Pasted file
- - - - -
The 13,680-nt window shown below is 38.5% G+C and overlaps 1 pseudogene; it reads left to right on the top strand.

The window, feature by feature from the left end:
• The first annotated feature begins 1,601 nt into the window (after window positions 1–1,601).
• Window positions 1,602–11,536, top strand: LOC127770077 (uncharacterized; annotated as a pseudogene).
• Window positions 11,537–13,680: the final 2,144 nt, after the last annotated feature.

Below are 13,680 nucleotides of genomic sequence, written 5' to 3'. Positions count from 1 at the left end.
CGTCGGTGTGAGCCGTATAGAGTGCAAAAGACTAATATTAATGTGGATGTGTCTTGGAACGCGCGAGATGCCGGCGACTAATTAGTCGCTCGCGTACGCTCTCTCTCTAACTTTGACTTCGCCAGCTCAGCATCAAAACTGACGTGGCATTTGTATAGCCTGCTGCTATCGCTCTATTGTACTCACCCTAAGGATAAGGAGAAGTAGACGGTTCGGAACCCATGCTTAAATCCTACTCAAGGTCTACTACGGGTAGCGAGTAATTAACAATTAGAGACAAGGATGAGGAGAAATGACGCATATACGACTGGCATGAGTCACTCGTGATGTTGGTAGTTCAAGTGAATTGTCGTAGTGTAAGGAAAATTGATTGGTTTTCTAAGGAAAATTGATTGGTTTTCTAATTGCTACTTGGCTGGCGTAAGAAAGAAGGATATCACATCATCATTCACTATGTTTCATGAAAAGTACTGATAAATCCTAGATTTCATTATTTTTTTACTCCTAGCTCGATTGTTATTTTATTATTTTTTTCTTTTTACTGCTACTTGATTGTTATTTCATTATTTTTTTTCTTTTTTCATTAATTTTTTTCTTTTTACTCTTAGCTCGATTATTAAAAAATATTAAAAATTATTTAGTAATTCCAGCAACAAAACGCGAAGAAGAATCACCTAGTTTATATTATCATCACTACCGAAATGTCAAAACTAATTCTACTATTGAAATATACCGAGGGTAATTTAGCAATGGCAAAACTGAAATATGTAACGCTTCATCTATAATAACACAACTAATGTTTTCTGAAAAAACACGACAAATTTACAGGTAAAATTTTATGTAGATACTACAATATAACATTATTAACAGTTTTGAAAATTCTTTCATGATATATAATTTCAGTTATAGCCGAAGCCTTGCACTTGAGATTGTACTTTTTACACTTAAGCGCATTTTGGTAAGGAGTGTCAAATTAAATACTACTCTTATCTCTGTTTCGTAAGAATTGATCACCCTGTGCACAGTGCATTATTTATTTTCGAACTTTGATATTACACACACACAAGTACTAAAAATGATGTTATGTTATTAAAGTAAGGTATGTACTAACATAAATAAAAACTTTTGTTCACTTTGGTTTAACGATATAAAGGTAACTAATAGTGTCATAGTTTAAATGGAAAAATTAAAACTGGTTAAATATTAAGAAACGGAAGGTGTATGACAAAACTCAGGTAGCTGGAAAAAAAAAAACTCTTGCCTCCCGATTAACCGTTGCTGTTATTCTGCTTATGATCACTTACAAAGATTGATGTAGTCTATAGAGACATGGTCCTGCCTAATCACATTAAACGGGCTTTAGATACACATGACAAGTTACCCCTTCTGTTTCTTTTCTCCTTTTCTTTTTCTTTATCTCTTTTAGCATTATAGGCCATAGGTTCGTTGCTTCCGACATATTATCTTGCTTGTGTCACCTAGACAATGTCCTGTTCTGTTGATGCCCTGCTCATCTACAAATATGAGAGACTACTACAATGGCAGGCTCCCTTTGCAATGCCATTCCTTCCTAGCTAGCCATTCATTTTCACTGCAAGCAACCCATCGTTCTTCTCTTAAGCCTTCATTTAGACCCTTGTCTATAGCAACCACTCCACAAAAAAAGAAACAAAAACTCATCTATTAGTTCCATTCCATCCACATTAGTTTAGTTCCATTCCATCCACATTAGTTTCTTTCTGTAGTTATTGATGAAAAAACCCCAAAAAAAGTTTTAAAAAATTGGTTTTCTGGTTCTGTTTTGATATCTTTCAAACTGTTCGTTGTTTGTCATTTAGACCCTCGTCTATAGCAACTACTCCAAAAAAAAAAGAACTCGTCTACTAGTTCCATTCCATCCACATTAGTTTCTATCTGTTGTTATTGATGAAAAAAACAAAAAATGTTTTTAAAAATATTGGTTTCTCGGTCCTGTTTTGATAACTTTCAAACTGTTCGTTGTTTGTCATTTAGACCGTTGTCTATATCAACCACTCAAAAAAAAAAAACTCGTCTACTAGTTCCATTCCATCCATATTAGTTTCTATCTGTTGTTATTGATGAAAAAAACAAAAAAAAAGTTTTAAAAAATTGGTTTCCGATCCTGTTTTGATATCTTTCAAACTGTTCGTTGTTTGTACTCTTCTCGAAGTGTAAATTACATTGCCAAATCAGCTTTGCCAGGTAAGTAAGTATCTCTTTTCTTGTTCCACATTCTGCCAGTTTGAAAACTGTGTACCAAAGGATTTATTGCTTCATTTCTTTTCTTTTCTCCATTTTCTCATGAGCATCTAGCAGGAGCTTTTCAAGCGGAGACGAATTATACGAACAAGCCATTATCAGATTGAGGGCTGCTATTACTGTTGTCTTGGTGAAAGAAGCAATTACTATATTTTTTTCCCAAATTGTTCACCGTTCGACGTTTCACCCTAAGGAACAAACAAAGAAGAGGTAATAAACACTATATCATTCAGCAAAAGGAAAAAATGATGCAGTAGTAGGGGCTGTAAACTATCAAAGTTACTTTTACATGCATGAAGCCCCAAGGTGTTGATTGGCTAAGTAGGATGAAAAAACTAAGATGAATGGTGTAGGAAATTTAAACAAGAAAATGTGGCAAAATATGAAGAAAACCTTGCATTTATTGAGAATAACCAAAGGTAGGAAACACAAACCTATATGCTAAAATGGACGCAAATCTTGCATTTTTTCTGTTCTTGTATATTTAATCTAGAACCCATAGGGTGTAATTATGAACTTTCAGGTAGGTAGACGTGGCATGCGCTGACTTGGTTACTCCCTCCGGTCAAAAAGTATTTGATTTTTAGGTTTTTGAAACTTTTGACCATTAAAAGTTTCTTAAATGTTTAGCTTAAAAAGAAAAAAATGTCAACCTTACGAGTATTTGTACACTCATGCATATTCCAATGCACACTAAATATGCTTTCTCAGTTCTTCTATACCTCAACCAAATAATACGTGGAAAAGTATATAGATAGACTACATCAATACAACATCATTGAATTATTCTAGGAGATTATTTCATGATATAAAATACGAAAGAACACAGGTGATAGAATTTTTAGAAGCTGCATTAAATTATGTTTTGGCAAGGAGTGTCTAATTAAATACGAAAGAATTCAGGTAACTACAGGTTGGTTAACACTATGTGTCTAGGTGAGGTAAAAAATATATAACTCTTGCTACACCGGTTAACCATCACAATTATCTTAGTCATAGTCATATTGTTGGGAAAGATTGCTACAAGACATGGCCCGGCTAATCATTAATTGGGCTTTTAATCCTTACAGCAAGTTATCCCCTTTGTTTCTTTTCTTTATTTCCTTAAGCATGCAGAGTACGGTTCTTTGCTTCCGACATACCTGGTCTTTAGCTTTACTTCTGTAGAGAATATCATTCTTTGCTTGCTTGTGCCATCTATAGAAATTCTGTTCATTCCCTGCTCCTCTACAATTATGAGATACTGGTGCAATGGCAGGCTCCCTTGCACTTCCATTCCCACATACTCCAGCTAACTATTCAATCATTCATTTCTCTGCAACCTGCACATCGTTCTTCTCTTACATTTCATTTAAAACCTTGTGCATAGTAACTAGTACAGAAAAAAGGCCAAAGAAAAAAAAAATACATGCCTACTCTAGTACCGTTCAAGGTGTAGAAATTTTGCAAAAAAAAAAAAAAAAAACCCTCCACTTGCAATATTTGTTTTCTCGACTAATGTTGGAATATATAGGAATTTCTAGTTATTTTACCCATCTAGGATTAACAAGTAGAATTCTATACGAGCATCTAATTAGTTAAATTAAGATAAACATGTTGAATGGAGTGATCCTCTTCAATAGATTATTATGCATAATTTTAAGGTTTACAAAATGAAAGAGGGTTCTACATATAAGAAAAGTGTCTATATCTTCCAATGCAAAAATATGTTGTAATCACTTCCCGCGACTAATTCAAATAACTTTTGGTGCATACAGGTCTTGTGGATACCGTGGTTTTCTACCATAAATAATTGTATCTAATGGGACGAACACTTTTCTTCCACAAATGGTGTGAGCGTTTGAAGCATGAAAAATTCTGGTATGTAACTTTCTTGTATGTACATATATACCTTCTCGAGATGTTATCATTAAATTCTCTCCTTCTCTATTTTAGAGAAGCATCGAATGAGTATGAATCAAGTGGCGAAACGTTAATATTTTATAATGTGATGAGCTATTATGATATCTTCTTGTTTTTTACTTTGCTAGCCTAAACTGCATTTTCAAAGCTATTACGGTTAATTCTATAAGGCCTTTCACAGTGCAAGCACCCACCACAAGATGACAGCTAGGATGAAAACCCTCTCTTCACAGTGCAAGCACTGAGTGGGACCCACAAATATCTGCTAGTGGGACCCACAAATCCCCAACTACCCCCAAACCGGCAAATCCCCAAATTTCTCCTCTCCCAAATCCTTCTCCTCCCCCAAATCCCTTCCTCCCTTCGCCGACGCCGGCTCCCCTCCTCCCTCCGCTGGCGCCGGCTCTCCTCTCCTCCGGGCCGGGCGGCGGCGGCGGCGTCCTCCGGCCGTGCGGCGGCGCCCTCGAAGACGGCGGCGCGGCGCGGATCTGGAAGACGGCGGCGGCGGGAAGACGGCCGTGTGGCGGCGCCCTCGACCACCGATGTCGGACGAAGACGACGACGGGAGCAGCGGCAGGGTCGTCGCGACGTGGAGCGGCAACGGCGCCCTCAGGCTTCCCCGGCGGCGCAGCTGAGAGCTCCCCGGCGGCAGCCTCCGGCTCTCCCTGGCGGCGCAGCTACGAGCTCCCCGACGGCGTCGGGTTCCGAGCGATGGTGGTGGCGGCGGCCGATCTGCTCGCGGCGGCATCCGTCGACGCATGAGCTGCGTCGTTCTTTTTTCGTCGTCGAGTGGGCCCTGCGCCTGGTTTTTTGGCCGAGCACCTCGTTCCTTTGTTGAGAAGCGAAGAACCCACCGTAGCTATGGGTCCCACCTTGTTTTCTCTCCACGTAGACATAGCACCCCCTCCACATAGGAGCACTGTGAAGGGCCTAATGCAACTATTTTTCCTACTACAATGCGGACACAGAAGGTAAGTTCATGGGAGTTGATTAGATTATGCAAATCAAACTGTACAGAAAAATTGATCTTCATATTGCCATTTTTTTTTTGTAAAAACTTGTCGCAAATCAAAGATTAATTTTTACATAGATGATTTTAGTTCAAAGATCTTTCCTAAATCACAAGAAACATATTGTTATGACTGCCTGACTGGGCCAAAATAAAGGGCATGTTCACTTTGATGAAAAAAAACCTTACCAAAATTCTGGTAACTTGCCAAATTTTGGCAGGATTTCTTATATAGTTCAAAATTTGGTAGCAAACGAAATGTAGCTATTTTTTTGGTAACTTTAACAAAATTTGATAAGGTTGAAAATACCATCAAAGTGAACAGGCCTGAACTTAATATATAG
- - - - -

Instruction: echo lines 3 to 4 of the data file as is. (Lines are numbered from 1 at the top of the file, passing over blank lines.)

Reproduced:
• The first annotated feature begins 1,601 nt into the window (after window positions 1–1,601).
• Window positions 1,602–11,536, top strand: LOC127770077 (uncharacterized; annotated as a pseudogene).